Farooq Chaudhry: East Meets West in The Rite of Spring
As three radically different versions of Stravinsky’s The Rite of Spring descend on London, we talk to Creative Producer Farooq Chaudhry, who’s been directly or indirectly involved with all three
More than 100 dance pieces have been created on Stravinsky’s The Rite of Spring; London has just seen one of its most intense and disturbing readings in the late Pina Bausch’s The Rite of Spring, danced by English National Ballet.
One man has played varying roles in all three: Creative Producer Farooq Chaudhry. We met a Sadler’s Wells, so he could lift the veil on Yang Liping’s The Rite of Spring.
Farooq Chaudhry (c) Jean-Louis Fernandez
‘What makes Yang Liping’s Rite different is that it’s really Asian, really Chinese: the aesthetic and the feel of it is clearly about that.’
In Stravinsky’s original, a young woman is chosen by the tribe as a human sacrifice to appease nature and ensure fertility. Yang Liping’s The Rite of Spring differs from that narrative in one key particular, says Farooq Chaudhry:
‘This is different because the victim is not chosen; she chooses herself. And that’s an Asian thing, the duty to the community, the individual is not important, the collective is. So out of duty she chooses herself in the knowledge, however, that her death is not final: she then becomes reincarnated, which is a very Tibetan idea of time.’
So, whereas many interpretations of The Rite of Spring follow Stravinsky’s narrative, and end with the death of the sacrificial victim, Yang Liping moves hers to a new dimension, a new life:
‘She comes back purified of the human condition. So, it’s cyclical as opposed to linear.’
It is a radical retelling of The Rite of Spring, and one that doesn’t exactly fit into Stravinsky’s score; so, Yang Liping and her creative team opted to use the original score just in the piece's central section .
‘Before the Stravinsky there’s almost 20, 25 minutes of Tibetan, Chinese style music; and when the Stravinsky ends there’s another five, six minutes of it, so it’s on either side.
‘Now, that’s difficult. I would say that’s been one of the big challenges of this work: how do you take an incredibly rich, complex, sophisticated, so recognisable score and sandwich it between pieces of music that are completely alien to it?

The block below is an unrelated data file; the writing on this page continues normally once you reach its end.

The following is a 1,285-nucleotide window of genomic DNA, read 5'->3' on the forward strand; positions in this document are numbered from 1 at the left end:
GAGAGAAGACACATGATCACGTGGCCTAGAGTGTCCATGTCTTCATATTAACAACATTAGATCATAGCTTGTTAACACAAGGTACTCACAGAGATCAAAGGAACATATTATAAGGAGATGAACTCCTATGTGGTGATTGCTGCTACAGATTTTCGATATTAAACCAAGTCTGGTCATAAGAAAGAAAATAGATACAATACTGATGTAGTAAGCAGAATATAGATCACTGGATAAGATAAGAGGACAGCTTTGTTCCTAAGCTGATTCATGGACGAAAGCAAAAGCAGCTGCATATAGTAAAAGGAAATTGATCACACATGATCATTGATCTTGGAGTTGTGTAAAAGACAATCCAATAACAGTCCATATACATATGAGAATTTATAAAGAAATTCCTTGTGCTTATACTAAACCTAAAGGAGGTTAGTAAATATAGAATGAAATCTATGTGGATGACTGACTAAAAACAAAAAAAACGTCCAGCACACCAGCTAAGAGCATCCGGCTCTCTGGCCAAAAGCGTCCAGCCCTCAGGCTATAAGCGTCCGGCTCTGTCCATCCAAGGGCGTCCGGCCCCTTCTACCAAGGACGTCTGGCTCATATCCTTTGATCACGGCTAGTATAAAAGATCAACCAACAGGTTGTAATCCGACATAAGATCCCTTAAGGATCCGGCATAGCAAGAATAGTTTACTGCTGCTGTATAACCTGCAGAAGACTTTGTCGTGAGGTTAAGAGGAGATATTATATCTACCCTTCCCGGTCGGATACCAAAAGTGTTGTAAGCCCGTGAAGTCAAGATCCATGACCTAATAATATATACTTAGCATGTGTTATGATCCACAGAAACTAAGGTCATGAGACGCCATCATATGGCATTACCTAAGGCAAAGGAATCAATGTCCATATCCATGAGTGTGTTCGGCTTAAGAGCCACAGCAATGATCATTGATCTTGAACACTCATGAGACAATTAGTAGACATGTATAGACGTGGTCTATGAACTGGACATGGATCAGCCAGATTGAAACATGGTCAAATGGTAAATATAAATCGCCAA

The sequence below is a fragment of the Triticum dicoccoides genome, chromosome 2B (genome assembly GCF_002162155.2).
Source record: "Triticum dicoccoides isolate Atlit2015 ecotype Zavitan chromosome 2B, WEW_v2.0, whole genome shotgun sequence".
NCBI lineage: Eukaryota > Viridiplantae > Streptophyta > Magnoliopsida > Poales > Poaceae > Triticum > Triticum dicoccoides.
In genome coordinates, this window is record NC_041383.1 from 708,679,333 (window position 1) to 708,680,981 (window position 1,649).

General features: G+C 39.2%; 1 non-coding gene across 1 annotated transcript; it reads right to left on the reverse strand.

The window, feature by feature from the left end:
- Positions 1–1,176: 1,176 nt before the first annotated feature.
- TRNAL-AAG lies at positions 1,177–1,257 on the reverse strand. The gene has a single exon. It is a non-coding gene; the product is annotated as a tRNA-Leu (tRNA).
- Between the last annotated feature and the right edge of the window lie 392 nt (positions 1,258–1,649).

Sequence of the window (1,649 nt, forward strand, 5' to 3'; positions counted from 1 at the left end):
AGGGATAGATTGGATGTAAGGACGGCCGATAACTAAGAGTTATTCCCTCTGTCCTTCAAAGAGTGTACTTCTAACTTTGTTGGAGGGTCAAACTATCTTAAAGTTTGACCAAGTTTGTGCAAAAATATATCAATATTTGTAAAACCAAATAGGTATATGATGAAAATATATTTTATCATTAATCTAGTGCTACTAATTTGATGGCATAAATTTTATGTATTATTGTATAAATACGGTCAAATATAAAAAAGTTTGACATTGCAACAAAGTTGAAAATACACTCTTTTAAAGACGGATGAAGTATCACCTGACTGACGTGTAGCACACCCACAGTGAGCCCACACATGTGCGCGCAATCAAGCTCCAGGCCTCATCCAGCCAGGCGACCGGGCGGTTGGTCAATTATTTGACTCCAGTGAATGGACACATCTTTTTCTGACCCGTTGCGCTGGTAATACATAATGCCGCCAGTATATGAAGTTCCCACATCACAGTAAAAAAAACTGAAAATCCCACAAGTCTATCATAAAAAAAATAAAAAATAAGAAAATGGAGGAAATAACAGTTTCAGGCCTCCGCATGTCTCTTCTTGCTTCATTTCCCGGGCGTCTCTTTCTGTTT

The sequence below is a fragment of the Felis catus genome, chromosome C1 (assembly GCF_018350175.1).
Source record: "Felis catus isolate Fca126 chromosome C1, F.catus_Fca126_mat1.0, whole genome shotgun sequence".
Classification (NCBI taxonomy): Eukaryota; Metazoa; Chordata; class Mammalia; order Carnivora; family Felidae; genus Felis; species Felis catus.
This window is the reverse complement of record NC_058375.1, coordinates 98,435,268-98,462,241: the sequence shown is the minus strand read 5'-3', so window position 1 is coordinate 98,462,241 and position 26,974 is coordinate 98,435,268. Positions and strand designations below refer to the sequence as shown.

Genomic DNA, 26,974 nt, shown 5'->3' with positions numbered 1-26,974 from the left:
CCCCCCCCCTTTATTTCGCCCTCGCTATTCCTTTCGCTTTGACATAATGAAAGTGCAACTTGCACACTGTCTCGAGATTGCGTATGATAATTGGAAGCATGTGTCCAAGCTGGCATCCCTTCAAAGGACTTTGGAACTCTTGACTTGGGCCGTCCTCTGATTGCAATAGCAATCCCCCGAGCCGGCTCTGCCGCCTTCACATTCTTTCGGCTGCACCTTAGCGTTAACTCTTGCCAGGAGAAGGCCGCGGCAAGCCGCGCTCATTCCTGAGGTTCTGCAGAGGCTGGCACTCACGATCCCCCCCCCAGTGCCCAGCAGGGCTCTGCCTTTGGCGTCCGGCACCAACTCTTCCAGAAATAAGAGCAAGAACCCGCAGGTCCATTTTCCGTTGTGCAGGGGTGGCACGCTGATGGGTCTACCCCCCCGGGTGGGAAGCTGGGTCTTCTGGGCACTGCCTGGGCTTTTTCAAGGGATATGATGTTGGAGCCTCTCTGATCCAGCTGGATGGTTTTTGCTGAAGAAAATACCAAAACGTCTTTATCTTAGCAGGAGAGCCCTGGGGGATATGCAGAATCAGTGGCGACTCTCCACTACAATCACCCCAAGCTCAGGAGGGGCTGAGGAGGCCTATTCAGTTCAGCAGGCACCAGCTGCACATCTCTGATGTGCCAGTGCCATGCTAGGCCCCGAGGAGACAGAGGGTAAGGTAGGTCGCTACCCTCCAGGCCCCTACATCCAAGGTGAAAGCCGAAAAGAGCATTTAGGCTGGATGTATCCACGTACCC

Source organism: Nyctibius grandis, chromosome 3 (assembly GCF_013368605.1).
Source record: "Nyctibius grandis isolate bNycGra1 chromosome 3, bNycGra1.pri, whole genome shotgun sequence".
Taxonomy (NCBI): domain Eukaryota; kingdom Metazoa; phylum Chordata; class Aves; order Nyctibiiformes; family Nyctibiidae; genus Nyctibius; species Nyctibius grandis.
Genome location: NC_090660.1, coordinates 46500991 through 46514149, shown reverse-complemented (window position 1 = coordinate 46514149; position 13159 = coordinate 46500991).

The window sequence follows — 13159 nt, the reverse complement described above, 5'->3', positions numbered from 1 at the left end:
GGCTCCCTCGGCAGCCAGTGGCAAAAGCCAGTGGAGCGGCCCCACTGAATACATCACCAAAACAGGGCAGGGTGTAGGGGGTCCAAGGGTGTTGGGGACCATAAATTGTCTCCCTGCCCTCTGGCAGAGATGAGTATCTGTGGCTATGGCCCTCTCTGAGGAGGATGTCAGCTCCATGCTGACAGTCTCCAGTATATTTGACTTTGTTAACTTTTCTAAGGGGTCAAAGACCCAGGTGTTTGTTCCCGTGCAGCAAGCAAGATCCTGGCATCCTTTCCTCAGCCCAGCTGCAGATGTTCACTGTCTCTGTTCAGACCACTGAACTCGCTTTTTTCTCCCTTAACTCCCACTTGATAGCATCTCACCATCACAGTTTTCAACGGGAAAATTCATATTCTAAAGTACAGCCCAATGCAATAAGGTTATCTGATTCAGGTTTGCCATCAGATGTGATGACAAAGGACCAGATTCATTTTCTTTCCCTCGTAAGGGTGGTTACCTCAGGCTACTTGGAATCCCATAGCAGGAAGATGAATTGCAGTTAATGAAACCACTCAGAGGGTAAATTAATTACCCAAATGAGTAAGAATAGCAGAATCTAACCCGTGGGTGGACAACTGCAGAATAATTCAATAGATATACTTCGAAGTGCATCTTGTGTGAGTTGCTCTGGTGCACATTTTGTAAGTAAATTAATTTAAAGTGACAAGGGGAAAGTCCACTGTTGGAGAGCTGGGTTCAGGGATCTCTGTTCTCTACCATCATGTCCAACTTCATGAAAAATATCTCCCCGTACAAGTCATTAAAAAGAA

We shall soon find out.
Yang Liping’s The Rite of Spring also relies heavily on Eastern imagery:
‘You come into the auditorium and you have 30 minutes of absolute meditation; and you’ve got 4,000 golden Chinese characters on stage. You come into the theatre and suddenly there’s a golden Tibetan bowl just floating in the air, and the whole atmosphere evokes a different world.’
Yang Liping, The Rite of Spring (c) Li Yijan
As Creative Producer, Farooq Chaudhry works with a variety of artists, most prominently Akram Khan, with whom he co-founded the Akram Khan company back in 2000, and English National Ballet, on whose behalf he negotiated with the Pina Bausch Foundation to acquire the right to perform the late German choreographer's The Rite of Spring. ENB became only the second company in the world allowed to perform a work by Bausch.
He has been intimately involved with Yang Liping’s The Rite of Spring from its very genesis through its entire development.
‘Yang Liping is not a Han [China’s majority ethnic group], she’s from an ethnic minority, she’s a Bai, and she has a very strong affiliation with, and interest in the whole Tibetan culture. So, I said to her, almost jokingly, why not do a Tibetan Rite of Spring? And her eyes lit up (…)
‘Then as a Creative Producer I helped her creative team, the lighting, how to use the music, working with the set designer, Tim Yip, who I know very well as he’s worked with Akram several times, so I kind of monitored and guided and gently cajoled, coaxed that creative process into a place where it’s talking to each other.’
With its overlay of so many Eastern cultural elements on a musical score seen as one of the masterpieces of Western culture, Yang Liping’s The Rite of Spring must be made to have seamless crossover appeal to both Eastern and Western audiences – a challenge which Farooq Chaudhry relishes.
‘I’m a Pakistani bred in London. My whole life journey has been trying to find a bridge between different cultures and languages and turn it into a positive expression (…) and therefore I’m attracted to artists who try to negotiate two different worlds. It’s like creating a child out of those two worlds, a hybrid.
‘And the biggest compliment I can get when anyone sees our work is “oh, your story is my story!” They’ve recognised themselves in the work, and that’s to me the purpose of art.’
Still, the question must be asked: with three Rites in quick succession – Pina Bausch’s, Yang Liping’s and Seeta Patel’s (Chaudhry himself urged Patel to do her own Bharatanatyam version of the work) – might London be enduring The Rite of Spring overkill?
‘I hope when people see Yang’s and Seeta’s The Rite of Spring, the language used, the way it’s told will allow us to experience the music differently. I think people will be curious (…) they’ll have seen the Pina, then go and see Yang’s and say, “how amazing that could be told so differently."’
Prepare, then, to be immersed in a different world, though one with familiar overtones; but a helpful hint here: do read the programme notes before entering the auditorium.
Yang Liping's The Rite of Spring is at Sadler's Wells 9 – 11 May. Details and booking here